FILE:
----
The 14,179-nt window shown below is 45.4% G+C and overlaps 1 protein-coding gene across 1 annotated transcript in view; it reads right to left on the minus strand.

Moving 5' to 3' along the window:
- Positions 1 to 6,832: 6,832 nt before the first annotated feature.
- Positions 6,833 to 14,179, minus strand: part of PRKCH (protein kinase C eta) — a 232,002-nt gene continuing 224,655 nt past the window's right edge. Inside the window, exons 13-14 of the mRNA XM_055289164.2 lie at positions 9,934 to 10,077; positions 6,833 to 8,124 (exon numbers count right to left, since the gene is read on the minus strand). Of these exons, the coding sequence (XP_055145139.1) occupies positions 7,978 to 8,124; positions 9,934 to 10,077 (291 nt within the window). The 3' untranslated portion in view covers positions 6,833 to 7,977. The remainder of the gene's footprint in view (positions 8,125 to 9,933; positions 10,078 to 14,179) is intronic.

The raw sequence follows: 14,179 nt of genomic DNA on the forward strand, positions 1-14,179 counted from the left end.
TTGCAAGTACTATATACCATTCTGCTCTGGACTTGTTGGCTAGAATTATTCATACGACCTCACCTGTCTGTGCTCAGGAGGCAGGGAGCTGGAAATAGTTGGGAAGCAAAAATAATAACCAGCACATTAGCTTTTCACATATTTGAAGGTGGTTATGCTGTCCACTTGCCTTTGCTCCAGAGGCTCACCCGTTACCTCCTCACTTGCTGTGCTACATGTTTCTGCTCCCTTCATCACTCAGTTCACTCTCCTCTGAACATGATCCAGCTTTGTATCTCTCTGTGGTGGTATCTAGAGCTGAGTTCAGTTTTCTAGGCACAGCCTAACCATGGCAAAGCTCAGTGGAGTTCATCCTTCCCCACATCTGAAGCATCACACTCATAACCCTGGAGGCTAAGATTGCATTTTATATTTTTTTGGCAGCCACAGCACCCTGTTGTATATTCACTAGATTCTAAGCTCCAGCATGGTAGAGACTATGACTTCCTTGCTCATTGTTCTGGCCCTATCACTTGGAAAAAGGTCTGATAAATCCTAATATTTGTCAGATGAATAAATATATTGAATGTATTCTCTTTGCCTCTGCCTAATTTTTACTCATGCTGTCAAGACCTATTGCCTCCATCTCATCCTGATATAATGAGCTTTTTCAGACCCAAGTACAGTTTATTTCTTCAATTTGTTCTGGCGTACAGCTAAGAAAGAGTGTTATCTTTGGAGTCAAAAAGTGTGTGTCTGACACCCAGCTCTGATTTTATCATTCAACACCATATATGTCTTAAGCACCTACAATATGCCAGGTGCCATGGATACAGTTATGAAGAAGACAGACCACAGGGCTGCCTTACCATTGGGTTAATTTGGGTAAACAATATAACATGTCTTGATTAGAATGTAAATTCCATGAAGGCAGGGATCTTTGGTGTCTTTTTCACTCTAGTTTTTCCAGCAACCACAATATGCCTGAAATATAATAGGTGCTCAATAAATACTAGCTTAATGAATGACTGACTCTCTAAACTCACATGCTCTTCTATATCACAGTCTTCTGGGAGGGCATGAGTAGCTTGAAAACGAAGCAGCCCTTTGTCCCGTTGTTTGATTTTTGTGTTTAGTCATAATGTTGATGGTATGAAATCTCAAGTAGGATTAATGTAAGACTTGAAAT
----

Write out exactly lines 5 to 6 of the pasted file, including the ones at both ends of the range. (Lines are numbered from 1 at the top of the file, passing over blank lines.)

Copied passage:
The raw sequence follows: 14,179 nt of genomic DNA on the forward strand, positions 1-14,179 counted from the left end.
TTGCAAGTACTATATACCATTCTGCTCTGGACTTGTTGGCTAGAATTATTCATACGACCTCACCTGTCTGTGCTCAGGAGGCAGGGAGCTGGAAATAGTTGGGAAGCAAAAATAATAACCAGCACATTAGCTTTTCACATATTTGAAGGTGGTTATGCTGTCCACTTGCCTTTGCTCCAGAGGCTCACCCGTTACCTCCTCACTTGCTGTGCTACATGTTTCTGCTCCCTTCATCACTCAGTTCACTCTCCTCTGAACATGATCCAGCTTTGTATCTCTCTGTGGTGGTATCTAGAGCTGAGTTCAGTTTTCTAGGCACAGCCTAACCATGGCAAAGCTCAGTGGAGTTCATCCTTCCCCACATCTGAAGCATCACACTCATAACCCTGGAGGCTAAGATTGCATTTTATATTTTTTTGGCAGCCACAGCACCCTGTTGTATATTCACTAGATTCTAAGCTCCAGCATGGTAGAGACTATGACTTCCTTGCTCATTGTTCTGGCCCTATCACTTGGAAAAAGGTCTGATAAATCCTAATATTTGTCAGATGAATAAATATATTGAATGTATTCTCTTTGCCTCTGCCTAATTTTTACTCATGCTGTCAAGACCTATTGCCTCCATCTCATCCTGATATAATGAGCTTTTTCAGACCCAAGTACAGTTTATTTCTTCAATTTGTTCTGGCGTACAGCTAAGAAAGAGTGTTATCTTTGGAGTCAAAAAGTGTGTGTCTGACACCCAGCTCTGATTTTATCATTCAACACCATATATGTCTTAAGCACCTACAATATGCCAGGTGCCATGGATACAGTTATGAAGAAGACAGACCACAGGGCTGCCTTACCATTGGGTTAATTTGGGTAAACAATATAACATGTCTTGATTAGAATGTAAATTCCATGAAGGCAGGGATCTTTGGTGTCTTTTTCACTCTAGTTTTTCCAGCAACCACAATATGCCTGAAATATAATAGGTGCTCAATAAATACTAGCTTAATGAATGACTGACTCTCTAAACTCACATGCTCTTCTATATCACAGTCTTCTGGGAGGGCATGAGTAGCTTGAAAACGAAGCAGCCCTTTGTCCCGTTGTTTGATTTTTGTGTTTAGTCATAATGTTGATGGTATGAAATCTCAAGTAGGATTAATGTAAGACTTGAAAT